Today’s Major Civilizational Conflicts are between Individualism and Collectivism on one hand, and High and Low Context Cultures on the other – 10/23/2014

Today’s Major Civilizational Conflicts are between Individualism and Collectivism on one hand, and High and Low Context Cultures on the other……

“Individualism is the moral stance, political philosophy, ideology, or social outlook that emphasizes the moral worth of the individual. Individualists promote the exercise of one’s goals and desires and so value independence and self-reliance and advocate that interests of the individual should achieve precedence over the state or a social group, while opposing external interference upon one’s own interests by society or institutions such as the government.

“Individualism makes the individual its focus and so starts “with the fundamental premise that the human individual is of primary importance in the struggle for liberation.” Liberalismexistentialism and anarchism are examples of movements that take the human individual as a central unit of analysis. Individualism thus involves “the right of the individual to freedom and self-realization”.”

“It has also been used as a term denoting “The quality of being an individual; individuality” related to possessing “An individual characteristic; a quirk.” Individualism is thus also associated with artistic and bohemian interests and lifestyles where there is a tendency towards self-creation and experimentation as opposed to tradition or popular mass opinions and behaviors as so also with humanist philosophical positions and ethics.

“Collectivism is any philosophic, political, religious, economic, or social outlook that emphasizes the interdependence of every human. Collectivism is a basic cultural element that exists as the reverse of individualism in human nature (in the same way high context cultureexists as the reverse of low context culture). Collectivist orientations stress the importance of cohesion within social groups (such as an “in-group”, in what specific context it is defined) and in some cases, the priority of group goals over individual goals. Collectivists often focus on community, society, nation or country. It has been used as an element in many different and diverse types of government and political, economic and educational philosophies throughout history and most human societies in practice contain elements of both individualism and collectivism. Some examples of collectivist cultures include Pakistan, India and Japan.”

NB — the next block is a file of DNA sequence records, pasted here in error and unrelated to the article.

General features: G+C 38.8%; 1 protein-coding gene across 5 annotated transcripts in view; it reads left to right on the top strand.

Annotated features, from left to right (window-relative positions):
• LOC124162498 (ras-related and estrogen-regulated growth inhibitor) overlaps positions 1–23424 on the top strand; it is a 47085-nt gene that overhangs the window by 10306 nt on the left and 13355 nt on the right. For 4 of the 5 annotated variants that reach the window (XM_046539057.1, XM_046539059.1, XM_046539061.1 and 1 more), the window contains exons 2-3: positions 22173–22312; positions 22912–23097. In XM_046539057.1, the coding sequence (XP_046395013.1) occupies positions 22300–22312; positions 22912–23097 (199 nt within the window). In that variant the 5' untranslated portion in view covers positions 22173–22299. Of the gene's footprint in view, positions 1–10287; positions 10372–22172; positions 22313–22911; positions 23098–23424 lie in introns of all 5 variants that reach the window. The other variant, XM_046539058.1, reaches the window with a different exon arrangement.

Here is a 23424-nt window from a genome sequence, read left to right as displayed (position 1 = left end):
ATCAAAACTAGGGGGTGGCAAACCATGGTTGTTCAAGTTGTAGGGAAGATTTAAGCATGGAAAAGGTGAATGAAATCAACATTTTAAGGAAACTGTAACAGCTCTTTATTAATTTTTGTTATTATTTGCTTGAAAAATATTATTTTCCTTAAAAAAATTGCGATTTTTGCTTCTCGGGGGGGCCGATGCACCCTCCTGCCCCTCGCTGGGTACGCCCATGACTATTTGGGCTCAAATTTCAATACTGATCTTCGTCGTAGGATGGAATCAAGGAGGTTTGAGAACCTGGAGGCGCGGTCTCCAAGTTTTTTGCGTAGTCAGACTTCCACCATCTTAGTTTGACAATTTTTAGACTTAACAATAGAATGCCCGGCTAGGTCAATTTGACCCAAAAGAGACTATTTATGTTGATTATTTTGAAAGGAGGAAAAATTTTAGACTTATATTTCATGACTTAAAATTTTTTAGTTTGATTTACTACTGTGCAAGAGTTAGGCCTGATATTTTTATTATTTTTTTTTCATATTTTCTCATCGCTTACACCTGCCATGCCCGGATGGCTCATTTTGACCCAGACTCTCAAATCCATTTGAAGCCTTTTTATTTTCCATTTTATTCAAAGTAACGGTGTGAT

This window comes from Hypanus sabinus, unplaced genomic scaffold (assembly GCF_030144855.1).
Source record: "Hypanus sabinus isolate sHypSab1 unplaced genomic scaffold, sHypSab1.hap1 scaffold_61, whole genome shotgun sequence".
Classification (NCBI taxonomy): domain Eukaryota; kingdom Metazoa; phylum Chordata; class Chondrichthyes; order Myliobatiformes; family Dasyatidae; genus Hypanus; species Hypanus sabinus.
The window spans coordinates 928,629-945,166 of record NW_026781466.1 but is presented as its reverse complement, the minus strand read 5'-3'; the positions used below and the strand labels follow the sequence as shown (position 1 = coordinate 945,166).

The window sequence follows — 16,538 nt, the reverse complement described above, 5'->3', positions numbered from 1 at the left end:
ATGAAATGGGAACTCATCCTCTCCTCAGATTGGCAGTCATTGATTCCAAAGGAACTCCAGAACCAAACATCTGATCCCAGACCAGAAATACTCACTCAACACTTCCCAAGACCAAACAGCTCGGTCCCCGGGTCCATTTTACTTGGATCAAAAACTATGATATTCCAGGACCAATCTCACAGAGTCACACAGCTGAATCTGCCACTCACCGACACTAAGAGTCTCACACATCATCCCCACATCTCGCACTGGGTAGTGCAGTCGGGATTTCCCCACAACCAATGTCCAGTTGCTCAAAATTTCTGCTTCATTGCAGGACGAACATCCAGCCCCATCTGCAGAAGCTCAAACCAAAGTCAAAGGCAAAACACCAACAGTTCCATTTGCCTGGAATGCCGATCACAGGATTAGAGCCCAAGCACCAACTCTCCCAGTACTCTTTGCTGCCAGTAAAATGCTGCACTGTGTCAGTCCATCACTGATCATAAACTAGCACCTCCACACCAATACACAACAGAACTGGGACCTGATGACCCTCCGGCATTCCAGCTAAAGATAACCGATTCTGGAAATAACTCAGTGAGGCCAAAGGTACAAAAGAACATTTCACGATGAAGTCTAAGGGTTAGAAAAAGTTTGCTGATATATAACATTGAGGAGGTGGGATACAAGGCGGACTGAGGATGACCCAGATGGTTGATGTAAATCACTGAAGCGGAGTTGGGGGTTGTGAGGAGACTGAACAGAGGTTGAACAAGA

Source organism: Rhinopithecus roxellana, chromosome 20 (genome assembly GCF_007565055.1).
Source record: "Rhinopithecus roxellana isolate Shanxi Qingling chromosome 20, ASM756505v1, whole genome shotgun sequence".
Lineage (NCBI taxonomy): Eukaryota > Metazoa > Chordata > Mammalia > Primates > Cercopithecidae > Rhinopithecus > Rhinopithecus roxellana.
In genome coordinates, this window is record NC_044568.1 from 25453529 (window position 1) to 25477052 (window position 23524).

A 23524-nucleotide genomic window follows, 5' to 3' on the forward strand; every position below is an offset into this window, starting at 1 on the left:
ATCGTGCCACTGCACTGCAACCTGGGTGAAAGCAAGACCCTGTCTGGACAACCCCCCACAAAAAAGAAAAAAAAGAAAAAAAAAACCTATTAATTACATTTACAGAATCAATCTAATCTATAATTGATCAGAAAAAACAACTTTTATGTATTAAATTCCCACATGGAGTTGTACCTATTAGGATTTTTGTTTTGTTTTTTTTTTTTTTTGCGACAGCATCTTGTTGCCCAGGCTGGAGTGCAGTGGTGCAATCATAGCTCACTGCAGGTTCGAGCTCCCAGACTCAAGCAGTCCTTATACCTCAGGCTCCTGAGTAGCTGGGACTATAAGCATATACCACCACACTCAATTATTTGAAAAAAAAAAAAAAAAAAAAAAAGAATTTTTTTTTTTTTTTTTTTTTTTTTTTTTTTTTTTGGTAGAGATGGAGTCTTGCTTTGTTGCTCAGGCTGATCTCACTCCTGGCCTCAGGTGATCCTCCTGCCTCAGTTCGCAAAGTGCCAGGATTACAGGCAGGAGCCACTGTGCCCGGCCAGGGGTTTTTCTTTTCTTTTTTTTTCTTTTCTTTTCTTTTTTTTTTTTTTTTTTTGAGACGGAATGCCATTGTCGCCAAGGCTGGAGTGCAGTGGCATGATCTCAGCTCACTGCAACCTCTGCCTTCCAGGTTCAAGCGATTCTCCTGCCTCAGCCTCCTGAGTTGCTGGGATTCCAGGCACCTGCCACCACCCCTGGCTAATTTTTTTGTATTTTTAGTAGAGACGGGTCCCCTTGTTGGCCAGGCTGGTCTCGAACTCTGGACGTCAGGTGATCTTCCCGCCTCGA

“Collectivism can be divided into horizontal (or egalitarian) collectivism and vertical (or hierarchical) collectivism. Horizontal collectivism stresses collective decision-making among equal individuals, and is thus usually based on decentralization and egalitarianism. Vertical collectivism is based on hierarchical structures of power and on moral and cultural conformity, and is therefore based on centralization and hierarchy. A cooperative enterprise would be an example of horizontal collectivism, whereas a military hierarchy would be an example of vertical collectivism.”

“High-context culture and the contrasting low-context culture are terms presented by the anthropologist Edward T. Hall in his 1976 book Beyond Culture. It refers to a culture’s tendency to use high-context messages over low-context messages in routine communication. This choice of speaking styles translates into a culture that will cater to in-groups, an in-group being a group that has similar experiences and expectations, from which inferences are drawn. In a higher-context culture, many things are left unsaid, letting the culture explain. Words and word choice become very important in higher-context communication, since a few words can communicate a complex message very effectively to an in-group (but less effectively outside that group), while in a low-context culture, the communicator needs to be much more explicit and the value of a single word is less important.”